Some of you will recall that the bank’s emergency fundraising at the height of the financial crisis is already under investigation with regard to the size of the fees paid during it. But now it is alleged that Barclay’s may have made loans to subsidiaries of the Qatari Investment Authority ahead of the bail out, effectively underwriting the purchase of its own shares. And furthermore that it did not disclose the loans to the relevant authorities.
This of course is absolutely not the way that things are supposed to be done. Former CitiGroup banker Peter Hahn, now a corporate finance expert at Cass Business School, told the Financial Times: ‘The concept of lending money to any investor to purchase your own shares raises a series of immediate questions about disclosure and other regulatory issues.’
After Libor, PPI and all the rest of it, Barclays (relatively) new boss Antony Jenkins could be forgiven for wondering where it will all end. This morning Jenkins announced that he is declining his bonus for 2012. Except that, as a senior exec in the retail side at the time of the Qatari rescue, he presumably had some inkling of what (if anything) was going on. Although the key players in the deal, including Bob Diamond and Marcus Agius, have now left the bank.
It certainly doesn’t make Jenkins’ efforts to persuade the world that Barclays has turned over a new leaf any easier. Only last week a crop of large glass signs appeared in its Canary Wharf HQ emblazoned with the 5 words at the core of his new ethical mantra - Respect, Integrity, Service, Excellence and Stewardship. Oh well. The only saving grace from this point of view being that 2008 was firmly back in the murky old regime rather than being part of the shiny, transparent new one.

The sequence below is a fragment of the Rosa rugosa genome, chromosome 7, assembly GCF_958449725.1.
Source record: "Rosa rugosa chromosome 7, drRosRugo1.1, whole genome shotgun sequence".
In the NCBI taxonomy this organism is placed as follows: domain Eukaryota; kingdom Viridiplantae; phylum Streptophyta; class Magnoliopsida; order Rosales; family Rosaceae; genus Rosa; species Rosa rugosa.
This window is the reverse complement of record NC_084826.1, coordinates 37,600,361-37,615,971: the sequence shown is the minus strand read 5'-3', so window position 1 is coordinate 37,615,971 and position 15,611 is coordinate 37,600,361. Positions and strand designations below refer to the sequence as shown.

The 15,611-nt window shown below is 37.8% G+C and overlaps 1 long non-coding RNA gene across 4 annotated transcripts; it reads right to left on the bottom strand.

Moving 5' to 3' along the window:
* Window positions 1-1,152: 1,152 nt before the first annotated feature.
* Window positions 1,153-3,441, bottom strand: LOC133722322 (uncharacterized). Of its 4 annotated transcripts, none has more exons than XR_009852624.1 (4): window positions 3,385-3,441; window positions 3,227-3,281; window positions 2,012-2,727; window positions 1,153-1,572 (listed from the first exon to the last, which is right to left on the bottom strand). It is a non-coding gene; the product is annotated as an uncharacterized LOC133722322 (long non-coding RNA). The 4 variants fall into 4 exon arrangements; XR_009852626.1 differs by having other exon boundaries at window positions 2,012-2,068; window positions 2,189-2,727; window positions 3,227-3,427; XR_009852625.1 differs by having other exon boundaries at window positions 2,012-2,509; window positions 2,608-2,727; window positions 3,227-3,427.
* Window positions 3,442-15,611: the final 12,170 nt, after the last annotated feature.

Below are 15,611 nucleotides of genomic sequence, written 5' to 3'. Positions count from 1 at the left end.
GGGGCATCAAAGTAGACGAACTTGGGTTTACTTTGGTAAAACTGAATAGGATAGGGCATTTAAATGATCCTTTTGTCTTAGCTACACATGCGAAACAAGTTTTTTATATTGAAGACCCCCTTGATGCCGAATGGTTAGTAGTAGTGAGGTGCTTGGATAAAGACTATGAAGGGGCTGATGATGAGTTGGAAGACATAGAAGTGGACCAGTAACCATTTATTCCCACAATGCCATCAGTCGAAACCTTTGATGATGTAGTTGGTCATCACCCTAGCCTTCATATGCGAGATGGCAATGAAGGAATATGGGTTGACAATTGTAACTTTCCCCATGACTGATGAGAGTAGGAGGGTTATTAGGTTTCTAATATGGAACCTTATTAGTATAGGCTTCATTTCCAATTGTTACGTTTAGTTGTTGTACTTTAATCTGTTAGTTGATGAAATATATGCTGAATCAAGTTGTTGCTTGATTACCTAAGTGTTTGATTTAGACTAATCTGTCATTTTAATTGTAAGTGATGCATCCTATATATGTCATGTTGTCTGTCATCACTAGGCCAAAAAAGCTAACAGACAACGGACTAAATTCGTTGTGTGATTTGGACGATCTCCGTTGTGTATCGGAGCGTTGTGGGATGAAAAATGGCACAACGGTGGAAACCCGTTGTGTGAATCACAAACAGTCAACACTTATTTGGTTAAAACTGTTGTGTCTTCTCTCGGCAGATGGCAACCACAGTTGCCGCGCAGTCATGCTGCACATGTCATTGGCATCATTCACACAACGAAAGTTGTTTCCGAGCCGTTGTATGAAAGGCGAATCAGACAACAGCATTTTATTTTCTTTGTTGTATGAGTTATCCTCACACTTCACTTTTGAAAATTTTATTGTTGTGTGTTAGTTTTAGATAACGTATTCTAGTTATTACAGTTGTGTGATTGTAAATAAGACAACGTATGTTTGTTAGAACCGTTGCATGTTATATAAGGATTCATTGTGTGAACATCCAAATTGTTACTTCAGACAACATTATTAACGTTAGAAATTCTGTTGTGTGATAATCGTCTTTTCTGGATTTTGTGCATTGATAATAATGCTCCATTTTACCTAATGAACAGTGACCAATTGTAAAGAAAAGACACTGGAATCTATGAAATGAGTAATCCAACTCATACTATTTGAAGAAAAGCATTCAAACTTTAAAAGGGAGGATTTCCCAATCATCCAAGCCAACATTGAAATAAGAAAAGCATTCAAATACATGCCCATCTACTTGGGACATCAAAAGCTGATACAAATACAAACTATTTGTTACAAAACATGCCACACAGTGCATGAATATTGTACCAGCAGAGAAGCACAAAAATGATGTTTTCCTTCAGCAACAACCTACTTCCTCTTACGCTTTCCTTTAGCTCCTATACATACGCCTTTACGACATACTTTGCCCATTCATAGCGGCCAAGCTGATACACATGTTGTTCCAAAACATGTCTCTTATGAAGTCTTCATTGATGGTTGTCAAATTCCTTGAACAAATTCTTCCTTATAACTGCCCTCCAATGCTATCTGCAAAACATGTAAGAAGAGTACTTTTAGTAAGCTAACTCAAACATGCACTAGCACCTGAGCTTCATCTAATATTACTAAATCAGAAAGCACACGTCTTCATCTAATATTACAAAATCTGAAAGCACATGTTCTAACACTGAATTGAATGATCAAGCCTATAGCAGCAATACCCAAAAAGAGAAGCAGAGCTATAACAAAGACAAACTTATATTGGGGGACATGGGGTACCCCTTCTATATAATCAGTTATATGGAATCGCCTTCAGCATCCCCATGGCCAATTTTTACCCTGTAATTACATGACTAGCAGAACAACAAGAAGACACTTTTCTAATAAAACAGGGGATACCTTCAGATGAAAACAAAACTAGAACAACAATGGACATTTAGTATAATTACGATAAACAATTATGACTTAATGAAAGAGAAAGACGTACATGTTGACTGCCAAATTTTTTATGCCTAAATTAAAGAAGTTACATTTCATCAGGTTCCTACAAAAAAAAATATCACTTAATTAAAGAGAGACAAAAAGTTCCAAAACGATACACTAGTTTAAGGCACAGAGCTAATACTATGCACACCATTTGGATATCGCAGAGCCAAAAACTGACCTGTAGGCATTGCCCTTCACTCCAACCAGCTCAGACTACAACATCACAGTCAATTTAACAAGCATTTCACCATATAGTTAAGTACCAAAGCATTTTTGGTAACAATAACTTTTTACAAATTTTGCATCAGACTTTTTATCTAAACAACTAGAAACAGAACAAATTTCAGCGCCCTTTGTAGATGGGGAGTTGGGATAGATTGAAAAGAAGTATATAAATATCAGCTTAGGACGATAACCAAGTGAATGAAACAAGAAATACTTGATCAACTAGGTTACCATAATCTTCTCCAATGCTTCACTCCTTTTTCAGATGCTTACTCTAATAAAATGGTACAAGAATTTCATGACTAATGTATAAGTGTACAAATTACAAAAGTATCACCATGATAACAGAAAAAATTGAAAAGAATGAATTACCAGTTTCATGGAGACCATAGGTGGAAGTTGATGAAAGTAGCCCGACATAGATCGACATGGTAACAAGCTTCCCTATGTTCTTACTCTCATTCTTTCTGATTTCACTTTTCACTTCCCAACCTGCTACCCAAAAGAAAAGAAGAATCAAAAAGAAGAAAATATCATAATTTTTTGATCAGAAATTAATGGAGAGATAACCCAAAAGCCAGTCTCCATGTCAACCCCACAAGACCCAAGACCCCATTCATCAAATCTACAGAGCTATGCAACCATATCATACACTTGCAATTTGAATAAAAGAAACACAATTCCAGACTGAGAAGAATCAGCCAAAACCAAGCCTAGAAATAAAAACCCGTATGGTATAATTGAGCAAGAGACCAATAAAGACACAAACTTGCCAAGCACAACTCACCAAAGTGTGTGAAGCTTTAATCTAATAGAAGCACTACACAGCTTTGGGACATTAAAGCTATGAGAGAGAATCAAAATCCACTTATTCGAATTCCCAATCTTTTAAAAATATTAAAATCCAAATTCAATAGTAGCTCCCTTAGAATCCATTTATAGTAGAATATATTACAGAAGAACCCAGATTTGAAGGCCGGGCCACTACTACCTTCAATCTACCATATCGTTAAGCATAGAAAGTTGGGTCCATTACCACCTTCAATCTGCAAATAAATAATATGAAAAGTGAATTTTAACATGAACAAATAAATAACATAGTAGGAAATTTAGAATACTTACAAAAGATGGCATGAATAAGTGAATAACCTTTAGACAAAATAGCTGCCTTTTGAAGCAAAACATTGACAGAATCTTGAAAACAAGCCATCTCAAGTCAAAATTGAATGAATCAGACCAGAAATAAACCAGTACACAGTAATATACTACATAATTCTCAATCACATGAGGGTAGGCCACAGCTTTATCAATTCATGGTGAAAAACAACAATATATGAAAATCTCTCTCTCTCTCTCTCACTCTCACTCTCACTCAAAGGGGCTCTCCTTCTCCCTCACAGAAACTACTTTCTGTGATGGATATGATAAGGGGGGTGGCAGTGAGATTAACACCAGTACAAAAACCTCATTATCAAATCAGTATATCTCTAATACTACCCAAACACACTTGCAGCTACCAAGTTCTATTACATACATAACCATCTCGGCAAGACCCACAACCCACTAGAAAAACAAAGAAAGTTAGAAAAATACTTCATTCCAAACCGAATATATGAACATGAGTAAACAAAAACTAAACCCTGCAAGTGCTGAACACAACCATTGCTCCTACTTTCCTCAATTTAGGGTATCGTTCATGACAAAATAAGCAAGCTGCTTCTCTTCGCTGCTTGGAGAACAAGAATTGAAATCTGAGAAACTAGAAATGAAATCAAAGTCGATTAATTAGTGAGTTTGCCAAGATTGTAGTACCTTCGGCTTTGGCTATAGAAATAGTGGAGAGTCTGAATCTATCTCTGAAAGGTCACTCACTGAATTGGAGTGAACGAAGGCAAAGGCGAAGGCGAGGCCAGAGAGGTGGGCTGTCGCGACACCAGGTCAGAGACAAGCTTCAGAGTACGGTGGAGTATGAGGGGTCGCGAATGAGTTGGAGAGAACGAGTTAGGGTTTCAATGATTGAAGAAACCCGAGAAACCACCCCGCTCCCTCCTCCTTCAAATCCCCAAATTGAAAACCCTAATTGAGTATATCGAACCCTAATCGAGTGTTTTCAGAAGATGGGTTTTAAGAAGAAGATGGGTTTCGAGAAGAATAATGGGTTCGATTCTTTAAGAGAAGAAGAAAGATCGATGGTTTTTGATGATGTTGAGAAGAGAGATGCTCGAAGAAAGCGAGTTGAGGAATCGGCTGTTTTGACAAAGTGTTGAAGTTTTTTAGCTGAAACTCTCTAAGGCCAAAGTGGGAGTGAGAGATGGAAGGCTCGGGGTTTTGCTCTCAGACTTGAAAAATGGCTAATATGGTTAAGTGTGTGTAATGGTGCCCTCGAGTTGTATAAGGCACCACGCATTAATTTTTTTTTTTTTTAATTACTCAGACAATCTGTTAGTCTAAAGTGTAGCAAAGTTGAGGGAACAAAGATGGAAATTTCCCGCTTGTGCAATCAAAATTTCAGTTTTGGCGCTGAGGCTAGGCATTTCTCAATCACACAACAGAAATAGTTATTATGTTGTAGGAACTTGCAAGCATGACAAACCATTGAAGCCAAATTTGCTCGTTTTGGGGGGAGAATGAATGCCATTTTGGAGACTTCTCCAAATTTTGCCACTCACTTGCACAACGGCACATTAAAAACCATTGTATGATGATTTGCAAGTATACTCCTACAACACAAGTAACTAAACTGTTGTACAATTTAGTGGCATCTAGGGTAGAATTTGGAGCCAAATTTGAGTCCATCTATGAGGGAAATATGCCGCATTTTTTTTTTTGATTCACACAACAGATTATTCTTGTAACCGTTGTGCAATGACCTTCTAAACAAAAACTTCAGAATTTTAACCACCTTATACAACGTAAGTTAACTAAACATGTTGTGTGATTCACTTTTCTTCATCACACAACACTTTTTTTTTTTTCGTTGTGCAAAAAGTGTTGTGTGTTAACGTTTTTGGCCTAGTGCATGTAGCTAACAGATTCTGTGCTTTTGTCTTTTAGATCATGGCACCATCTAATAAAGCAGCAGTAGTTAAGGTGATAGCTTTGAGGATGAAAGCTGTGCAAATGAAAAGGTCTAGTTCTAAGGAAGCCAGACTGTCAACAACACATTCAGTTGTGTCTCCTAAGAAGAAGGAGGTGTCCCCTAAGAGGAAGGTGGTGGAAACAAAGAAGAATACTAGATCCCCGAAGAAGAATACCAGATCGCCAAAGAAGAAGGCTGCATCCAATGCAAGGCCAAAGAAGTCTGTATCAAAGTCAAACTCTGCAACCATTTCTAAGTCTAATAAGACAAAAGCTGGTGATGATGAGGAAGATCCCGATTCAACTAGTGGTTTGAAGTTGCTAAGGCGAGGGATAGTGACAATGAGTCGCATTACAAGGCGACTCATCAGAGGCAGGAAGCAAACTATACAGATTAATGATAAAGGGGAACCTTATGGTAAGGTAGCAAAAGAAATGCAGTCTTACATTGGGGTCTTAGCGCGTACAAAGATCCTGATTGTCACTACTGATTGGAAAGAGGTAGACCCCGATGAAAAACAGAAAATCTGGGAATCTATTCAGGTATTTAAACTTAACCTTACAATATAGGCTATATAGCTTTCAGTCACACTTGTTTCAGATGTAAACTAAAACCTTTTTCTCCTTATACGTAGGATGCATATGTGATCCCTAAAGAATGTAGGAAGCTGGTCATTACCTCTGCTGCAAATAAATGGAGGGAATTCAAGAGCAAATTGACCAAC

Whether the allegation prove to be true or not, the story adds yet more detail to the picture of an organisation that so determined to avoid a state funded rescue that it was prepared to go to pretty much any lengths to secure alternative funding. It certainly had no qualms about offering the QIA and its various subsidiaries much more attractive terms on the deal than were available to existing long-suffering shareholders.
Some industry watchers have suggested that the key motivation for this desperation to avoid government cash was the desire of bosses at the time to preserve Barclays’ famously Croesan remuneration and bonus culture for a bit longer. In which case they largely achieved their aim, albeit at huge reputational cost.
Whatever the reasoning, the deal is certainly coming back to haunt the new management - although would you really want to bet that either Barclays staff or shareholders would have been better off if it had gone down the state bailout route instead?